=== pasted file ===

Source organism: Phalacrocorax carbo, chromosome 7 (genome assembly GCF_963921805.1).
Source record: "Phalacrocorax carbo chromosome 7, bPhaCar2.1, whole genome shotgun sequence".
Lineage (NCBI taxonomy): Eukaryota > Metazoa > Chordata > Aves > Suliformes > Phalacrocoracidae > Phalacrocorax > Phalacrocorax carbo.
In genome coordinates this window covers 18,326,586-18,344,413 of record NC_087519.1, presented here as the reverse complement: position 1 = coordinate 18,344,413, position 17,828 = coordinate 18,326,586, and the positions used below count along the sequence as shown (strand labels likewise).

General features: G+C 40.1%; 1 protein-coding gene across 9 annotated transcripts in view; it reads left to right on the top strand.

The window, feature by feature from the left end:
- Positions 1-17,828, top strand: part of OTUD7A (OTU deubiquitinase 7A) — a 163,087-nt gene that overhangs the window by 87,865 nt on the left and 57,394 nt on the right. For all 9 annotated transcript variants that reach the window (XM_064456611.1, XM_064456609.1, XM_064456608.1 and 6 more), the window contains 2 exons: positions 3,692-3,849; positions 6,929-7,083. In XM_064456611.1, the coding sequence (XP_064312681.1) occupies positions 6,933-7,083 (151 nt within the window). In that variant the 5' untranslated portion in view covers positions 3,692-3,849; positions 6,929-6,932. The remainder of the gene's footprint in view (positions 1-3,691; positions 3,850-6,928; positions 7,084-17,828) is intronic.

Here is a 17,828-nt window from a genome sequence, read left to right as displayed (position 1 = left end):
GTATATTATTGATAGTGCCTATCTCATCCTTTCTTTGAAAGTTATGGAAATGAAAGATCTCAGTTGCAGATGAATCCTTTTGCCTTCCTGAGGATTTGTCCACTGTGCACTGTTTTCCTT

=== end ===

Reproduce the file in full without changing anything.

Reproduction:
Source organism: Phalacrocorax carbo, chromosome 7 (genome assembly GCF_963921805.1).
Source record: "Phalacrocorax carbo chromosome 7, bPhaCar2.1, whole genome shotgun sequence".
Lineage (NCBI taxonomy): Eukaryota > Metazoa > Chordata > Aves > Suliformes > Phalacrocoracidae > Phalacrocorax > Phalacrocorax carbo.
In genome coordinates this window covers 18,326,586-18,344,413 of record NC_087519.1, presented here as the reverse complement: position 1 = coordinate 18,344,413, position 17,828 = coordinate 18,326,586, and the positions used below count along the sequence as shown (strand labels likewise).

General features: G+C 40.1%; 1 protein-coding gene across 9 annotated transcripts in view; it reads left to right on the top strand.

The window, feature by feature from the left end:
- Positions 1-17,828, top strand: part of OTUD7A (OTU deubiquitinase 7A) — a 163,087-nt gene that overhangs the window by 87,865 nt on the left and 57,394 nt on the right. For all 9 annotated transcript variants that reach the window (XM_064456611.1, XM_064456609.1, XM_064456608.1 and 6 more), the window contains 2 exons: positions 3,692-3,849; positions 6,929-7,083. In XM_064456611.1, the coding sequence (XP_064312681.1) occupies positions 6,933-7,083 (151 nt within the window). In that variant the 5' untranslated portion in view covers positions 3,692-3,849; positions 6,929-6,932. The remainder of the gene's footprint in view (positions 1-3,691; positions 3,850-6,928; positions 7,084-17,828) is intronic.

Here is a 17,828-nt window from a genome sequence, read left to right as displayed (position 1 = left end):
GTATATTATTGATAGTGCCTATCTCATCCTTTCTTTGAAAGTTATGGAAATGAAAGATCTCAGTTGCAGATGAATCCTTTTGCCTTCCTGAGGATTTGTCCACTGTGCACTGTTTTCCTT